A University of Florida organization, Generational Relief in Prosthetics (GRiP) designs and manufactures 3D printed assistive devices for children and adults with upper limb differences all throughout the nation. Students come from every major, from biomedical engineering to art and learn to fabricate the prosthetics.
UF BME students, Samantha Haus and Ella Hoogenboezem, are involved in GRiP. Samantha Haus is the vice president of GRiP and a fourth-year BME student with a major focus on biomechanics and a researcher with Dr. Kyle Allen’s lab. Ella Hoogenboezem, a fourth-year UF BME student, does research in Dr. Christine Schmidt’s lab working on the engineering of a novel hydrogel derived from decellularized porcine nucleus pulposus to combat degenerative disc disease.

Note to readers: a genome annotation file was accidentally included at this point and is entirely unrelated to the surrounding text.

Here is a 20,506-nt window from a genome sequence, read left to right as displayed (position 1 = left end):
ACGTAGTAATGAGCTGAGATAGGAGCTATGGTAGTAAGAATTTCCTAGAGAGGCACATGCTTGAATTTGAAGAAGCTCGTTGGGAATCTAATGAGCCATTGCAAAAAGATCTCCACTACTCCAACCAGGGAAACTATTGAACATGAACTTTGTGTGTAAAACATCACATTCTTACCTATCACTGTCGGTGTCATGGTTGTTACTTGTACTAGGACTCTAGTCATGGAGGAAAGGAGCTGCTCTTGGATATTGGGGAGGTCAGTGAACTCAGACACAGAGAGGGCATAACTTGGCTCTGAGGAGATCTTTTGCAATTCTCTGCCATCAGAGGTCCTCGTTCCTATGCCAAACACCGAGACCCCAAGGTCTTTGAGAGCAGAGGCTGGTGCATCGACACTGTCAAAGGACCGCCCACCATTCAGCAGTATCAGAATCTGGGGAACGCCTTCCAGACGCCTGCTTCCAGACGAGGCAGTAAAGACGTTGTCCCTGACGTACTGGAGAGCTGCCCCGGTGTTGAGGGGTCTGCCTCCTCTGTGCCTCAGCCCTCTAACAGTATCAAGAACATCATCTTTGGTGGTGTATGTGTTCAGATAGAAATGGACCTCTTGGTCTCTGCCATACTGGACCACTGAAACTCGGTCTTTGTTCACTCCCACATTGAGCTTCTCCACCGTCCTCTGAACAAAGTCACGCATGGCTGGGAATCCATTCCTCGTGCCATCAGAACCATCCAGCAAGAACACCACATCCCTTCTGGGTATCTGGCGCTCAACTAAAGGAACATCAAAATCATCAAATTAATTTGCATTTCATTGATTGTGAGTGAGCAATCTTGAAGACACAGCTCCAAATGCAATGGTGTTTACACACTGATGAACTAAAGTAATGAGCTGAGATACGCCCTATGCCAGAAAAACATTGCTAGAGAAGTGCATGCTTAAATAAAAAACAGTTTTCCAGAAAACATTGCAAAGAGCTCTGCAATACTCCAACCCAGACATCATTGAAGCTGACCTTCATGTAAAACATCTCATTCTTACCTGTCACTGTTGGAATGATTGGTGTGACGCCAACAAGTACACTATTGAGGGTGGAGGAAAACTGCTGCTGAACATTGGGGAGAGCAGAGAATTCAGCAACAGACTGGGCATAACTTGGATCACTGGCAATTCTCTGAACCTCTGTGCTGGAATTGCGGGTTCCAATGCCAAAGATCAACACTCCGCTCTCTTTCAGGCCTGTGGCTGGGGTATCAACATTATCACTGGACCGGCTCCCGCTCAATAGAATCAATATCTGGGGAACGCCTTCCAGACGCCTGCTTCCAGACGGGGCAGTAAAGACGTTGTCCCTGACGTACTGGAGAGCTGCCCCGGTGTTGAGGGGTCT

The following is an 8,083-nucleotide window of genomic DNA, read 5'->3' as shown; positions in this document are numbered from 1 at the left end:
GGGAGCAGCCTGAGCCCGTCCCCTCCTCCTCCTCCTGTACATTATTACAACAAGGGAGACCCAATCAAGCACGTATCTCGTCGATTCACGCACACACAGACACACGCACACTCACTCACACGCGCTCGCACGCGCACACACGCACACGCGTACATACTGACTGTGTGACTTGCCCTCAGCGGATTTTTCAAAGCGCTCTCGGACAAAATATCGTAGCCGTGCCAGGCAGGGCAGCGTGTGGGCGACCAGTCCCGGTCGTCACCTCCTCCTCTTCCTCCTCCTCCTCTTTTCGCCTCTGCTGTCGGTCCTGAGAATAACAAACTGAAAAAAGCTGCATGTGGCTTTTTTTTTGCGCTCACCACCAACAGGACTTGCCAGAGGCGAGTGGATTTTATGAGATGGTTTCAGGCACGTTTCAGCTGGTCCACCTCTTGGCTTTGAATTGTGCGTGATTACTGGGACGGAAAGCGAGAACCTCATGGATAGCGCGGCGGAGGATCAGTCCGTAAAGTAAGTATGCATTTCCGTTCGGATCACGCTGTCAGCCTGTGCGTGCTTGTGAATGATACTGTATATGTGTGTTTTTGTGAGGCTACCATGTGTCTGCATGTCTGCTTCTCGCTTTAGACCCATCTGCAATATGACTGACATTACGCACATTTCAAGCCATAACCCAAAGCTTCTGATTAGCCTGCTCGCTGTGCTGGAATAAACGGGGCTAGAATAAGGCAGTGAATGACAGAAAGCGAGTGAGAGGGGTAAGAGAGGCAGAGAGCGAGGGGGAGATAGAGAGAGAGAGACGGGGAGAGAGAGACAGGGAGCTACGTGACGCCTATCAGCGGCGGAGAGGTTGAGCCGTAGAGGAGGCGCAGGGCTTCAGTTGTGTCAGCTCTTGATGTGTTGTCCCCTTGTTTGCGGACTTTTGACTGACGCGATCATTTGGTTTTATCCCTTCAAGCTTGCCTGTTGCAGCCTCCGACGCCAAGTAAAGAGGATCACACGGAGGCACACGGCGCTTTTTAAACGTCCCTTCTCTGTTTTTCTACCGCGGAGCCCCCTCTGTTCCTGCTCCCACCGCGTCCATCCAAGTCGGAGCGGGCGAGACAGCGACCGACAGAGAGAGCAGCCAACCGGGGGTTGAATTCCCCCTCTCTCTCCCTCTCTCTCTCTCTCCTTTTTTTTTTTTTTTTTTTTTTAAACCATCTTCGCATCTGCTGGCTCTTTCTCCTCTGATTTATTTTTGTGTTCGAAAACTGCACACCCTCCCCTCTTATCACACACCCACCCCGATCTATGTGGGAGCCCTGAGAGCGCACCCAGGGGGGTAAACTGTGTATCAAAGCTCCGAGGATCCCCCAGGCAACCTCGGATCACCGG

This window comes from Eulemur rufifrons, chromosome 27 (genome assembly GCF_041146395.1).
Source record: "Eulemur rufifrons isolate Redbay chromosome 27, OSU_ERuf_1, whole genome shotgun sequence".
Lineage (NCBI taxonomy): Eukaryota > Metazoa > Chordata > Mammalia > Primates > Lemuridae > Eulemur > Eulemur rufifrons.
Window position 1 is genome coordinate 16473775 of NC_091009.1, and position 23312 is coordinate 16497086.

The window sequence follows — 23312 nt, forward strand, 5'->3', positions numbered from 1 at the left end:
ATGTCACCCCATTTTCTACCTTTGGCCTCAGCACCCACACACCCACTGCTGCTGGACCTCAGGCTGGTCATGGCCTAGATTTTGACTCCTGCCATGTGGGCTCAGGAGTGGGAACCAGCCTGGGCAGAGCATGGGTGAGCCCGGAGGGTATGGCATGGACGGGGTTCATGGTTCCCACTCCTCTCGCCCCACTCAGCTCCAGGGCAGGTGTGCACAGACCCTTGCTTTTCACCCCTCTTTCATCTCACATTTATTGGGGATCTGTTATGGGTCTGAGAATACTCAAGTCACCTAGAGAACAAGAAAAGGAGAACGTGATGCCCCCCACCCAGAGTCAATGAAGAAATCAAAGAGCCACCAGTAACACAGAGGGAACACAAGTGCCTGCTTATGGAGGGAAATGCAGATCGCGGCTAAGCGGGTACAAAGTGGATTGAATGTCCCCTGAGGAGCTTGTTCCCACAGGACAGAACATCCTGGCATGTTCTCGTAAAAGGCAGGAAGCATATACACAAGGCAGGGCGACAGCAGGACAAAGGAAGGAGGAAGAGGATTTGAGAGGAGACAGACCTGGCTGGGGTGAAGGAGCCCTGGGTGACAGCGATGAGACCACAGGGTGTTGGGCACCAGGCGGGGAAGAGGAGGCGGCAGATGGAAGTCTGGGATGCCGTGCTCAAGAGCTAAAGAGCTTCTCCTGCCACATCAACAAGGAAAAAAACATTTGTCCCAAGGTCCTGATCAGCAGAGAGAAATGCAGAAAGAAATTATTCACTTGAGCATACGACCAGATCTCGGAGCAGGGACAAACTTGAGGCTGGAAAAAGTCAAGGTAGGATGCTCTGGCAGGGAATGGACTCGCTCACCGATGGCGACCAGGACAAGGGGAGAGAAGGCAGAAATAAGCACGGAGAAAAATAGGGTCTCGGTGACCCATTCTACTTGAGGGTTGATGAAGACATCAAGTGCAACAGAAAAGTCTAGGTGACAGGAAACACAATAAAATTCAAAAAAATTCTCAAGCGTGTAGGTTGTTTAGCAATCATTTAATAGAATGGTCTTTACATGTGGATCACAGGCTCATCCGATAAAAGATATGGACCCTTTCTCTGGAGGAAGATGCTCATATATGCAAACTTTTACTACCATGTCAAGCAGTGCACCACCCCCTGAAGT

GRiP aims to educate not only the device recipients but also members of the community, such as students and educators in STEM topics, such as 3D printing and modeling. Members speak and present at local schools and in seminars around Florida. As part of its mission, GRiP delivers free, functional prosthetic and assistive devices to those with upper limb differences. These devices are personalized to the recipient’s measurements as well as design preferences, such as color and style.